Zero Waste Schools

In order for the City to have zero waste go to landfills by 2030, we all have to do our part. And that means our schools do too.

Zero Waste Schools is a program designed to do just that. Instead of sending waste to landfills:

  • Schools can recycle paper, cardboard, metal, glass, plastic, and cartons
  • About half our schools compost to keep food scraps from going to landfills

Energy Conservation

The City has a goal of cutting greenhouse gas emissions 80% by 2050. To be part of this effort, we have brought energy efficiency programs to our schools:

  • Demand Response program: helps us avoid power outages during very hot summer days or very cold winter ones. Over 270 of our buildings take part in the program by:
    • turning off overhead lighting
    • reducing elevator service
    • turning off other machinery that requires excessive energy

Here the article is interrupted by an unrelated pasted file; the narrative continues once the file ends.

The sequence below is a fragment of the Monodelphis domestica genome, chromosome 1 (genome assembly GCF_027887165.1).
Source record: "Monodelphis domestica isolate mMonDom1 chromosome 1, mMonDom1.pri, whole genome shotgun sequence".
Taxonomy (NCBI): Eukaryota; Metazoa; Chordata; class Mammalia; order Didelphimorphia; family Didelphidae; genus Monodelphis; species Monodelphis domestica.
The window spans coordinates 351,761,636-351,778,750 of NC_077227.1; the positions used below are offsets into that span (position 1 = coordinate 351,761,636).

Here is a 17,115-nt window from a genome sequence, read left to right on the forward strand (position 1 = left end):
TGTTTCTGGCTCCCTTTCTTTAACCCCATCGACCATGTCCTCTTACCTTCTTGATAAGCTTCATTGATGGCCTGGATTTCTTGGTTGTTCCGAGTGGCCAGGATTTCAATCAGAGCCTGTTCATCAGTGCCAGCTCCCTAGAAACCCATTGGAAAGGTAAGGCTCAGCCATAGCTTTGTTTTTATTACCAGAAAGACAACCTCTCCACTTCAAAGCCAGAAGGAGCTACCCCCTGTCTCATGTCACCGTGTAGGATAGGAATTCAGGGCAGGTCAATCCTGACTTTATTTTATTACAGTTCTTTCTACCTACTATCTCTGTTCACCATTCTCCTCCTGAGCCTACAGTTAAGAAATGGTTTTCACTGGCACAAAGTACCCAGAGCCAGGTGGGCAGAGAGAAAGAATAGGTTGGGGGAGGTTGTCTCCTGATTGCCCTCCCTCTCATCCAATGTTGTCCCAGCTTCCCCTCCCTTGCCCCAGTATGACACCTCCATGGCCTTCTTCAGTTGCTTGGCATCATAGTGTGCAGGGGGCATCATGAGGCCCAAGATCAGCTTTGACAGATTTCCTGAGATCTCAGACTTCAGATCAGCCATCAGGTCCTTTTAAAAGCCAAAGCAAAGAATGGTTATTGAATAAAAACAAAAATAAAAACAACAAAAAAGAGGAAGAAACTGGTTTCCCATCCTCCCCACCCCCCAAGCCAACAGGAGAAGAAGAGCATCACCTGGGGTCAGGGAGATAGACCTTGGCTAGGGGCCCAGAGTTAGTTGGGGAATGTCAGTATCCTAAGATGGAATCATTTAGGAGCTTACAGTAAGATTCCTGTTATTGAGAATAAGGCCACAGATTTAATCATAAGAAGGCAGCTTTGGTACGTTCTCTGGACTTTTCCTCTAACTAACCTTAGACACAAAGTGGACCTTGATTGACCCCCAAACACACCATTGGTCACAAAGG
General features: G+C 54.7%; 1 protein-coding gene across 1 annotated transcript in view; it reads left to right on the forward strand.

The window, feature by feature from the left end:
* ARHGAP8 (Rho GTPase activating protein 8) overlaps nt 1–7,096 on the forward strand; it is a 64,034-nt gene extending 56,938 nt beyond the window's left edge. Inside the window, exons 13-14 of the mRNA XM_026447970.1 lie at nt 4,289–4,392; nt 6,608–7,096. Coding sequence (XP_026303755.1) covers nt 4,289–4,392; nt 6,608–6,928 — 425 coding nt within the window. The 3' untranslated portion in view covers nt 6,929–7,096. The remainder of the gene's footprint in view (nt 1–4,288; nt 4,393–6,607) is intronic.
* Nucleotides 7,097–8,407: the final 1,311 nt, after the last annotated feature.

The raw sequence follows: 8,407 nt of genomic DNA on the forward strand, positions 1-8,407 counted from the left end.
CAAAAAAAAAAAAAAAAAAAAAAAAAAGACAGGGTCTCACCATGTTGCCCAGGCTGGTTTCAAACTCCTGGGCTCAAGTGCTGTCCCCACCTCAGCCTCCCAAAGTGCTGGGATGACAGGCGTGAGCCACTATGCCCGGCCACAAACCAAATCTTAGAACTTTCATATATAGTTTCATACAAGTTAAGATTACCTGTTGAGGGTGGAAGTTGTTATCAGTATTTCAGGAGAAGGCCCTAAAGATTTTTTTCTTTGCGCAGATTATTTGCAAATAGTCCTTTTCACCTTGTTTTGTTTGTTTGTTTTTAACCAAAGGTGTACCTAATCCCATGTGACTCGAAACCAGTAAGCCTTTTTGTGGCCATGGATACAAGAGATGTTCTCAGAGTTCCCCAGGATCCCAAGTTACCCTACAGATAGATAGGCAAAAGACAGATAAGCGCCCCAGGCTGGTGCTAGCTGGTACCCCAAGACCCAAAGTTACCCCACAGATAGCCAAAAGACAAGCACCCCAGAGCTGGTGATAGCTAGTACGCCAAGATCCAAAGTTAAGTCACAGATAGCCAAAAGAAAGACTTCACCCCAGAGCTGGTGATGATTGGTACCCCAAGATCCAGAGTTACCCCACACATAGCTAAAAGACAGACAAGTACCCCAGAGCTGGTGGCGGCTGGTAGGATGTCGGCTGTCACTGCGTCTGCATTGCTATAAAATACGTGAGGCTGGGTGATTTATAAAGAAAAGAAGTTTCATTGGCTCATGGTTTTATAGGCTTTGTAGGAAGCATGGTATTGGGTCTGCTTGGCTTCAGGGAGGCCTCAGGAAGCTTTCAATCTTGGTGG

• Solar Panels are already on the roofs of over 30 school buildings. Another 100 solar projects will be completed over the next few years.


We are working to help the City reduce water use by 5%. We’ve done this by:

  • Installing high-efficiency bathroom fixtures in over 500 schools
  • Setting up programs to reduce water use and increase water efficiency


Over 50 % of our school buildings have access to school gardens. These gardens help to:

  • Support instruction on gardening and the local food system
  • Promote healthy eating habits.
  • Increase student consumption of more fresh and locally-grown produce.